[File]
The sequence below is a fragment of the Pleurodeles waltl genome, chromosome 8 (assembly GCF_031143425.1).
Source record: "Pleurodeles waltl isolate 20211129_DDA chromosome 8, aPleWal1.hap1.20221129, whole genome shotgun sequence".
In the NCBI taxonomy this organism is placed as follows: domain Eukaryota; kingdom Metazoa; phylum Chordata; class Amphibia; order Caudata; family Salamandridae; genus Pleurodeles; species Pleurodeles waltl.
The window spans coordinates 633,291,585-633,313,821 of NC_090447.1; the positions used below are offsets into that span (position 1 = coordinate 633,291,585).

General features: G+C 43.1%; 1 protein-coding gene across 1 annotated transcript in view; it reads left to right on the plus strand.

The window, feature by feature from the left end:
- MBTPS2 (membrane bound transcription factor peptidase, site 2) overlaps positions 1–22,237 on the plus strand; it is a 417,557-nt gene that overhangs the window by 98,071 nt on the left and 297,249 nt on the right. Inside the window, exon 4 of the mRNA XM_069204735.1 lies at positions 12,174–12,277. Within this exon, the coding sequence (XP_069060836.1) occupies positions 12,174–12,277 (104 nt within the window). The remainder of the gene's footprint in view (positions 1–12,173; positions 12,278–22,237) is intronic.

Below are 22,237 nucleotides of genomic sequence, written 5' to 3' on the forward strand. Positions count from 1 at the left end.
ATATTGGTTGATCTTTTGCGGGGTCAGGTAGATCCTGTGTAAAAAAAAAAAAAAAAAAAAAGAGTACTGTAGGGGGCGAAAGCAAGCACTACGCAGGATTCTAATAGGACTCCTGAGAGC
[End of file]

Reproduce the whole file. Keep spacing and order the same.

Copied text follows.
The sequence below is a fragment of the Pleurodeles waltl genome, chromosome 8 (assembly GCF_031143425.1).
Source record: "Pleurodeles waltl isolate 20211129_DDA chromosome 8, aPleWal1.hap1.20221129, whole genome shotgun sequence".
In the NCBI taxonomy this organism is placed as follows: domain Eukaryota; kingdom Metazoa; phylum Chordata; class Amphibia; order Caudata; family Salamandridae; genus Pleurodeles; species Pleurodeles waltl.
The window spans coordinates 633,291,585-633,313,821 of NC_090447.1; the positions used below are offsets into that span (position 1 = coordinate 633,291,585).

General features: G+C 43.1%; 1 protein-coding gene across 1 annotated transcript in view; it reads left to right on the plus strand.

The window, feature by feature from the left end:
- MBTPS2 (membrane bound transcription factor peptidase, site 2) overlaps positions 1–22,237 on the plus strand; it is a 417,557-nt gene that overhangs the window by 98,071 nt on the left and 297,249 nt on the right. Inside the window, exon 4 of the mRNA XM_069204735.1 lies at positions 12,174–12,277. Within this exon, the coding sequence (XP_069060836.1) occupies positions 12,174–12,277 (104 nt within the window). The remainder of the gene's footprint in view (positions 1–12,173; positions 12,278–22,237) is intronic.

Below are 22,237 nucleotides of genomic sequence, written 5' to 3' on the forward strand. Positions count from 1 at the left end.
ATATTGGTTGATCTTTTGCGGGGTCAGGTAGATCCTGTGTAAAAAAAAAAAAAAAAAAAAAGAGTACTGTAGGGGGCGAAAGCAAGCACTACGCAGGATTCTAATAGGACTCCTGAGAGC